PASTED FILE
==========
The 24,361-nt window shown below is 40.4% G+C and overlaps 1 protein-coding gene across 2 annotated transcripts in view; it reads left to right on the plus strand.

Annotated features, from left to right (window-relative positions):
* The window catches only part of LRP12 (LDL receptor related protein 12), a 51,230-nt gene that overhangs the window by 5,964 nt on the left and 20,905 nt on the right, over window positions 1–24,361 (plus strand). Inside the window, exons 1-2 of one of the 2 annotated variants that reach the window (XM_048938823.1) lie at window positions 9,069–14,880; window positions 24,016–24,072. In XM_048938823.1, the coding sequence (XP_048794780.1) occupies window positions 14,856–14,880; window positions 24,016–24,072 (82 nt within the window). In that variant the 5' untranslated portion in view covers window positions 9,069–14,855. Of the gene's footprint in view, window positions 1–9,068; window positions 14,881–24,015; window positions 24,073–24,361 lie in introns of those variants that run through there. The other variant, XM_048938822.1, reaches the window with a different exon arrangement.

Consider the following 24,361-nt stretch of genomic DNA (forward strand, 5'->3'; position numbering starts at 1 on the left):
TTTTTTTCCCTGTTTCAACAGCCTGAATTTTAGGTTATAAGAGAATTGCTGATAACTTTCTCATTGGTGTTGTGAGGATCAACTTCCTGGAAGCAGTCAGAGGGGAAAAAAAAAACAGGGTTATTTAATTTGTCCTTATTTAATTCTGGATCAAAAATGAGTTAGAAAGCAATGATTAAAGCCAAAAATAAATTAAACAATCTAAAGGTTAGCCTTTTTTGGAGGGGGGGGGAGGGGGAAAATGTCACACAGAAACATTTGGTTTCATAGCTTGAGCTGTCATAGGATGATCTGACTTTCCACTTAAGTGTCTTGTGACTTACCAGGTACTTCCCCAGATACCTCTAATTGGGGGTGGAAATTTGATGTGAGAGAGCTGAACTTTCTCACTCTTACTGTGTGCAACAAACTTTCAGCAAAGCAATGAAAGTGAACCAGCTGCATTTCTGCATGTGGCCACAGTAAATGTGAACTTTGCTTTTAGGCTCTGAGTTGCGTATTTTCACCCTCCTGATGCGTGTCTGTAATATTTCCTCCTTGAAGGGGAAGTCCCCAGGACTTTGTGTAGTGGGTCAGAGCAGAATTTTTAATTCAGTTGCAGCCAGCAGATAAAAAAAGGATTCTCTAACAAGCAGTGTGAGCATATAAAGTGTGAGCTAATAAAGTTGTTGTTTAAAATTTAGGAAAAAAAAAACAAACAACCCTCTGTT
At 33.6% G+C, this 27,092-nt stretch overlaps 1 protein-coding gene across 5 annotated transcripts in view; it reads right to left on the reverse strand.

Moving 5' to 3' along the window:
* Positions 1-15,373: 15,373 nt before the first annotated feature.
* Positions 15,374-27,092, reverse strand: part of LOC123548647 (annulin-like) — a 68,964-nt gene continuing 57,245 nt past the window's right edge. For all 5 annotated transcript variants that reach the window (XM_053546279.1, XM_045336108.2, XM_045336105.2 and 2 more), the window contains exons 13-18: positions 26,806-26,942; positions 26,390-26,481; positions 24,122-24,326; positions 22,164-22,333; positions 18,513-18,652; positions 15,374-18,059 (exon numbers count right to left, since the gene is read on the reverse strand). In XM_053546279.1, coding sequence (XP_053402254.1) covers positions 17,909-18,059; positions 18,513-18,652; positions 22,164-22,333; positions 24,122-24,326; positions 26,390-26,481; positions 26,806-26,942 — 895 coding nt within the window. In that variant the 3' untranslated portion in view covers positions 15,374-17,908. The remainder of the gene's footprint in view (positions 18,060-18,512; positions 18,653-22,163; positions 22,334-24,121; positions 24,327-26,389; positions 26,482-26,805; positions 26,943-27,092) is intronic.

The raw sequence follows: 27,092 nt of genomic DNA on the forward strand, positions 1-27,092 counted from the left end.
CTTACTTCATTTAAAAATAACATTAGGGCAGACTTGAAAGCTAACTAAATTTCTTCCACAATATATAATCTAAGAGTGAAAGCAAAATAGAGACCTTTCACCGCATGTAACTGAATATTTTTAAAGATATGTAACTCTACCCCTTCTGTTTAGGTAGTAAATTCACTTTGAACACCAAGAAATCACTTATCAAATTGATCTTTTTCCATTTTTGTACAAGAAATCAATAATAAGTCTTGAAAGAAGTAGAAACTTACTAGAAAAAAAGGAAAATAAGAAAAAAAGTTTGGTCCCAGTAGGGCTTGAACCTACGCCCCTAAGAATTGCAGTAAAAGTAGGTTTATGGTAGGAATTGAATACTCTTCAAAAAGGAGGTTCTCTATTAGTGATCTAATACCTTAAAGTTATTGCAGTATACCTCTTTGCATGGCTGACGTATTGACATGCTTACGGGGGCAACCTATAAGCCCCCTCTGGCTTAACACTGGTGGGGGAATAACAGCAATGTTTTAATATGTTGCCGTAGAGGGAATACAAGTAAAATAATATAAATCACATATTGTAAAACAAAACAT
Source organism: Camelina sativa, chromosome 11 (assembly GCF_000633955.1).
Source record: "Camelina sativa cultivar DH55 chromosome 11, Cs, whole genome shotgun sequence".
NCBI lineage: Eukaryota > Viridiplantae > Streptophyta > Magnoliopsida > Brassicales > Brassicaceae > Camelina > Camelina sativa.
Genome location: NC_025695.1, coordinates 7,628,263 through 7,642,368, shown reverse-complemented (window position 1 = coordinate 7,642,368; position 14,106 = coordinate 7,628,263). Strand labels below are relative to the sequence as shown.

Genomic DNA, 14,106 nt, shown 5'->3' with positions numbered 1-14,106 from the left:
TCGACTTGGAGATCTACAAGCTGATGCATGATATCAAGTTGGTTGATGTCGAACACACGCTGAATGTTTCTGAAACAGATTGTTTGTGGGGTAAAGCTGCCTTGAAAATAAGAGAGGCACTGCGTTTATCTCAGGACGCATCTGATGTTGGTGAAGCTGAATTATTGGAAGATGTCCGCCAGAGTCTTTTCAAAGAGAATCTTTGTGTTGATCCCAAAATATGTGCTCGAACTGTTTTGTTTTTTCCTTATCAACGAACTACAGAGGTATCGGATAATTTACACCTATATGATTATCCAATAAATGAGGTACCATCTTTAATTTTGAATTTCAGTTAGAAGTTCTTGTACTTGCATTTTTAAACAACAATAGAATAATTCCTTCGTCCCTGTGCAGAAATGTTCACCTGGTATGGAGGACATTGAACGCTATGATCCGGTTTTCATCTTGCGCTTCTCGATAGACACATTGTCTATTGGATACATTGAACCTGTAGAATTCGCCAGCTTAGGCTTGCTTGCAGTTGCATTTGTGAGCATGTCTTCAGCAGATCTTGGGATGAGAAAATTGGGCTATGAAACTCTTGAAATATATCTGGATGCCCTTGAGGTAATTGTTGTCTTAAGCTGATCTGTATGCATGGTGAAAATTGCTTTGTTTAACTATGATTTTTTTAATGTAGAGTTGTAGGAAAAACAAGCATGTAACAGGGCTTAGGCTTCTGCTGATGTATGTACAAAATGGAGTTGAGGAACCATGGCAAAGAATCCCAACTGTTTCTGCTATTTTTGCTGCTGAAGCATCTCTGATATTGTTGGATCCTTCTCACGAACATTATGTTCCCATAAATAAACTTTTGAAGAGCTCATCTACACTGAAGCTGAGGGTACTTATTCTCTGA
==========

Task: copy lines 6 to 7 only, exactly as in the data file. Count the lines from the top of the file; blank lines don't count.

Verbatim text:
At 33.6% G+C, this 27,092-nt stretch overlaps 1 protein-coding gene across 5 annotated transcripts in view; it reads right to left on the reverse strand.

Moving 5' to 3' along the window: